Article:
Menu

Javascript is not activated in your browser. This website needs javascript activated to work properly.
You are here

Testimonials about the course Rehabilitation in Hand Surgery

An open admission course from Lund University Commissioned Education

Pauline Chevre, course participant in the rehabilitation in hand surgery course at Lund University
Pauline Chèvre, Switzerland


Why did you decide to apply to the course Rehabilitation in Hand Surgery? What were the three most appealing things about it?

I decided to apply to the course in Rehabilitation in Hand Surgery because I wanted to improve my practice as an occupational therapist within this field.

I think the international concept is an immense advantage of the course. In the course we can also discover new lecturers and practices. Compared to Switzerland, the university level course offers other manners and approaches. Finally, I believe the course is going to bring me different possibilities and approaches to treating my patients.

Which have been the main learning outcomes for you so far? What do you expect to learn in the following three weeks?

The main learning outcome after this first week is my personal knowledge enhancement in hand anatomy in regards to dorsal apparatus.

In the following three weeks I hope to improve my knowledge in different domains (i.e. fractures, nerves, scars) and especially what to apply in therapies. I also would like to exchange knowledge and experiences with other participants, learn about their practices and discover new tips.

One does not often hear about the hand and its issues, why do you think that is? And why is the hand important to you and your work?

I think the hand has become 'the normality'. Humanity grew up and continues to improve every day thanks to the hand (first to pick some fruits, to hunt, then to build our houses, to write our ideas and create our inventions). When we are in good health, we do not realise the usefulness of the hand.

For me the hand is really important because it represents everyday life, la vie quotidienne if you wish: You use your hand to eat, to wash your body, to take care of your baby, to hug the important people in your life, to practice your job, to do your hobbies and so on. With an injured hand, you’re limited and that can impact your mood and your balance. So, it is not just a broken bone or just a scar, it concerns the patient’s whole life. And all patients are different. It is really exciting!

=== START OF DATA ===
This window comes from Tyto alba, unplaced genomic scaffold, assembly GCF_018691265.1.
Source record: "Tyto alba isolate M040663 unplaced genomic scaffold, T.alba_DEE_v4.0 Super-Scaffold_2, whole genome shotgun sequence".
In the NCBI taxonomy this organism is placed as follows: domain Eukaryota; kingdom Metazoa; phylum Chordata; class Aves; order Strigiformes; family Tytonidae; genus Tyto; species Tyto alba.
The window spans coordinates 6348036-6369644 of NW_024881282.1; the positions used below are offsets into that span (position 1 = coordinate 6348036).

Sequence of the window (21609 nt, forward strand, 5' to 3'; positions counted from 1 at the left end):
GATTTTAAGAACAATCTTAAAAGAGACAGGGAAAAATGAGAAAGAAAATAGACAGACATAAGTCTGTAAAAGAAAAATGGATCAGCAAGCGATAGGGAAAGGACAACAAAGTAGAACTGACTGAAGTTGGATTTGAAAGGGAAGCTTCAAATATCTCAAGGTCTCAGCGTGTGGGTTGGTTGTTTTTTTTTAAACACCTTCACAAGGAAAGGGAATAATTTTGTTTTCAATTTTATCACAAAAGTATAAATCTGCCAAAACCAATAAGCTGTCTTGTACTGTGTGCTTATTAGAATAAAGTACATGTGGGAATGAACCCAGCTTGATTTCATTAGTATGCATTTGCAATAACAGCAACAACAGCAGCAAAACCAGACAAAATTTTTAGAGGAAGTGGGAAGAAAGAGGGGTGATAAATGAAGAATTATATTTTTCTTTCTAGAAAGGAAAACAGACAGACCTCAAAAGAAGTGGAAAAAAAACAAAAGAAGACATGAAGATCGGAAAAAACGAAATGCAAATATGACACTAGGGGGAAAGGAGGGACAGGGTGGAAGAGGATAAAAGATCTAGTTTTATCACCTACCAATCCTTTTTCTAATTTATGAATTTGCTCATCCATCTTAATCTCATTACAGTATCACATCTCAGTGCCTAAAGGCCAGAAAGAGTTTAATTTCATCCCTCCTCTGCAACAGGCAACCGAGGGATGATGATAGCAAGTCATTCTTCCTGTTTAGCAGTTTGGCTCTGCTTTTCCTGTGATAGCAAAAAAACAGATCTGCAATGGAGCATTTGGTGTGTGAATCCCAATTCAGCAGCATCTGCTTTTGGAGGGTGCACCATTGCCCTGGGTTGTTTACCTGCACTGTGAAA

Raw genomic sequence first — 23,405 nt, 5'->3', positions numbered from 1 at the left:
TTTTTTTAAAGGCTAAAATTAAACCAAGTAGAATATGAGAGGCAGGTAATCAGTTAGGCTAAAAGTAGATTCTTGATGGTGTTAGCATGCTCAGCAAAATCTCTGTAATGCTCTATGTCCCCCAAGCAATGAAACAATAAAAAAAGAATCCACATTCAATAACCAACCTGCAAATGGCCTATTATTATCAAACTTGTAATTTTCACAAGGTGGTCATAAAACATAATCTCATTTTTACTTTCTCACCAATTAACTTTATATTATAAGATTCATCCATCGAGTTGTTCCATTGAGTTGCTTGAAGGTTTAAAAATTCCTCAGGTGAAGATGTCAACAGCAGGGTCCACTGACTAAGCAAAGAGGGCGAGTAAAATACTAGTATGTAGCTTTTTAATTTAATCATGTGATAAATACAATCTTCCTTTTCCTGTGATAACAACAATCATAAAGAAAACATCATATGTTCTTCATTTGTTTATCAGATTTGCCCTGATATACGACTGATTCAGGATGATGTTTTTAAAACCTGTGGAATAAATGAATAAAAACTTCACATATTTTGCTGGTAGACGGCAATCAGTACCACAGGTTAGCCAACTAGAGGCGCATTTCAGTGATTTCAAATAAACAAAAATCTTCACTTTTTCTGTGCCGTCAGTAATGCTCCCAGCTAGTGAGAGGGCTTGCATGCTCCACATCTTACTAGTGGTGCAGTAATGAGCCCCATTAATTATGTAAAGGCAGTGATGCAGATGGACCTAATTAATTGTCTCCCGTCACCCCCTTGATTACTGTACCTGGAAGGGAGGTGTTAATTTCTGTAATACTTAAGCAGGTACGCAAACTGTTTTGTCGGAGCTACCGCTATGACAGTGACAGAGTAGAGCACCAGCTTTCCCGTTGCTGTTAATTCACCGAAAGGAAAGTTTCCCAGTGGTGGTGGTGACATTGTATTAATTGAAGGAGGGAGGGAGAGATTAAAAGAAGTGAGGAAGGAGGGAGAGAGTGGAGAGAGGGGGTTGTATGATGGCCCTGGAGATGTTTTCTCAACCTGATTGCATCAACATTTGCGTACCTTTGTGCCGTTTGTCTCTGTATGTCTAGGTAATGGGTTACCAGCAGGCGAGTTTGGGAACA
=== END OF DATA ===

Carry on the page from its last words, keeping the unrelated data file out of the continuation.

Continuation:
Sana Alkatheri, course participant in the Rehabilitation in Hand Surgery course
Sana Alkatheri, Saudi Arabia 


Why did you decide to apply to the course Rehabilitation in Hand Surgery?

Hand rehabilitation is not considered to be a strong area in Saudi Arabia and there are no expert hand therapists to exchange and develop knowledge with. Because of that, I started to look for courses in other parts of the world to improve my skills in hand rehabilitation and to become a certified hand therapist. One of the websites I used in my search was the International Federation of Societies for Hand Therapy.

I chose the course at Lund University because of three main reasons. Firstly, because of the good reputation and status of Lund University, as well as the University being recommended by the Ministry of Education in Saudi Arabia. Secondly, the 15 ECTS credits allow me to eventually peruse a Master’s degree.  Thirdly, the flexible time schedule was attractive: four physical meetings during one year, which allow me to study and work simultaneously.

Which have been the main learning outcomes for you so far? What do you expect to learn in the following three weeks?

During the first week I mainly learned how to better search in the right database, how to analyse and compare studies. I deepened my knowledge in hand assessment and documentation, as well as commenced to recognise the hands’ and shoulders’ functional anatomy and their epidemiology. Finally I learned how to implement outcome measurement in the clinic, as well as hand terminology.

Through the next three weeks, I wish to characterise hand management, such as splinting, as well as other materials.

One does not often hear about the hand and its issues, why do you think that is? And why is the hand important to you and your work?